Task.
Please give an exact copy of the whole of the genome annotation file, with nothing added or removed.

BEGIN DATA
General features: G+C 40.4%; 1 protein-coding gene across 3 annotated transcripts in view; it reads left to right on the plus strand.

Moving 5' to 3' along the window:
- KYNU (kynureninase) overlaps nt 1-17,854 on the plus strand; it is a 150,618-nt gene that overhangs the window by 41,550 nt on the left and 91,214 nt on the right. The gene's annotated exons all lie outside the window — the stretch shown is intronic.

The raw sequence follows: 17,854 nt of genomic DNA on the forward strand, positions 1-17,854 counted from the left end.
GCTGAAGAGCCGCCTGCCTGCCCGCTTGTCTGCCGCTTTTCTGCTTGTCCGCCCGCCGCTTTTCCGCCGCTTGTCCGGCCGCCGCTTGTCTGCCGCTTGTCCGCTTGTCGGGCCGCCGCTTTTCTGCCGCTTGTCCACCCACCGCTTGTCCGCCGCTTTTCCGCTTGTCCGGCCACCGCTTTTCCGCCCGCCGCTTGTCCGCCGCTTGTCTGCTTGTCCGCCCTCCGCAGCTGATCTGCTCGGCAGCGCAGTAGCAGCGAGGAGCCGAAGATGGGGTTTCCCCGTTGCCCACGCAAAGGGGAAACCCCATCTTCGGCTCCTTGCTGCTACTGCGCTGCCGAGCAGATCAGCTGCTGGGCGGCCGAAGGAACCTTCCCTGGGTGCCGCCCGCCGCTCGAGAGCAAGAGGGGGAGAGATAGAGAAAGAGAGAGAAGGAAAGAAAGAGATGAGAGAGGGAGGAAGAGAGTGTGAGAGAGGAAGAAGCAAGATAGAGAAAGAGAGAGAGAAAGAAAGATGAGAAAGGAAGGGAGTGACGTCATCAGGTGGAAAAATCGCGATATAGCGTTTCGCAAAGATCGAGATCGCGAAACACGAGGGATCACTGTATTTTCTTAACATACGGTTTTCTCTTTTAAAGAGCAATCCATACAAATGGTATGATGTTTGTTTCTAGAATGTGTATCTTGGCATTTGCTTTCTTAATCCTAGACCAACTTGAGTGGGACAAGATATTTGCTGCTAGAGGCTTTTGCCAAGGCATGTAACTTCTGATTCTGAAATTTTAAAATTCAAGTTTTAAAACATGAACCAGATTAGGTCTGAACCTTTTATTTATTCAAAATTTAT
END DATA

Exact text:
General features: G+C 40.4%; 1 protein-coding gene across 3 annotated transcripts in view; it reads left to right on the plus strand.

Moving 5' to 3' along the window:
- KYNU (kynureninase) overlaps nt 1-17,854 on the plus strand; it is a 150,618-nt gene that overhangs the window by 41,550 nt on the left and 91,214 nt on the right. The gene's annotated exons all lie outside the window — the stretch shown is intronic.

The raw sequence follows: 17,854 nt of genomic DNA on the forward strand, positions 1-17,854 counted from the left end.
GCTGAAGAGCCGCCTGCCTGCCCGCTTGTCTGCCGCTTTTCTGCTTGTCCGCCCGCCGCTTTTCCGCCGCTTGTCCGGCCGCCGCTTGTCTGCCGCTTGTCCGCTTGTCGGGCCGCCGCTTTTCTGCCGCTTGTCCACCCACCGCTTGTCCGCCGCTTTTCCGCTTGTCCGGCCACCGCTTTTCCGCCCGCCGCTTGTCCGCCGCTTGTCTGCTTGTCCGCCCTCCGCAGCTGATCTGCTCGGCAGCGCAGTAGCAGCGAGGAGCCGAAGATGGGGTTTCCCCGTTGCCCACGCAAAGGGGAAACCCCATCTTCGGCTCCTTGCTGCTACTGCGCTGCCGAGCAGATCAGCTGCTGGGCGGCCGAAGGAACCTTCCCTGGGTGCCGCCCGCCGCTCGAGAGCAAGAGGGGGAGAGATAGAGAAAGAGAGAGAAGGAAAGAAAGAGATGAGAGAGGGAGGAAGAGAGTGTGAGAGAGGAAGAAGCAAGATAGAGAAAGAGAGAGAGAAAGAAAGATGAGAAAGGAAGGGAGTGACGTCATCAGGTGGAAAAATCGCGATATAGCGTTTCGCAAAGATCGAGATCGCGAAACACGAGGGATCACTGTATTTTCTTAACATACGGTTTTCTCTTTTAAAGAGCAATCCATACAAATGGTATGATGTTTGTTTCTAGAATGTGTATCTTGGCATTTGCTTTCTTAATCCTAGACCAACTTGAGTGGGACAAGATATTTGCTGCTAGAGGCTTTTGCCAAGGCATGTAACTTCTGATTCTGAAATTTTAAAATTCAAGTTTTAAAACATGAACCAGATTAGGTCTGAACCTTTTATTTATTCAAAATTTAT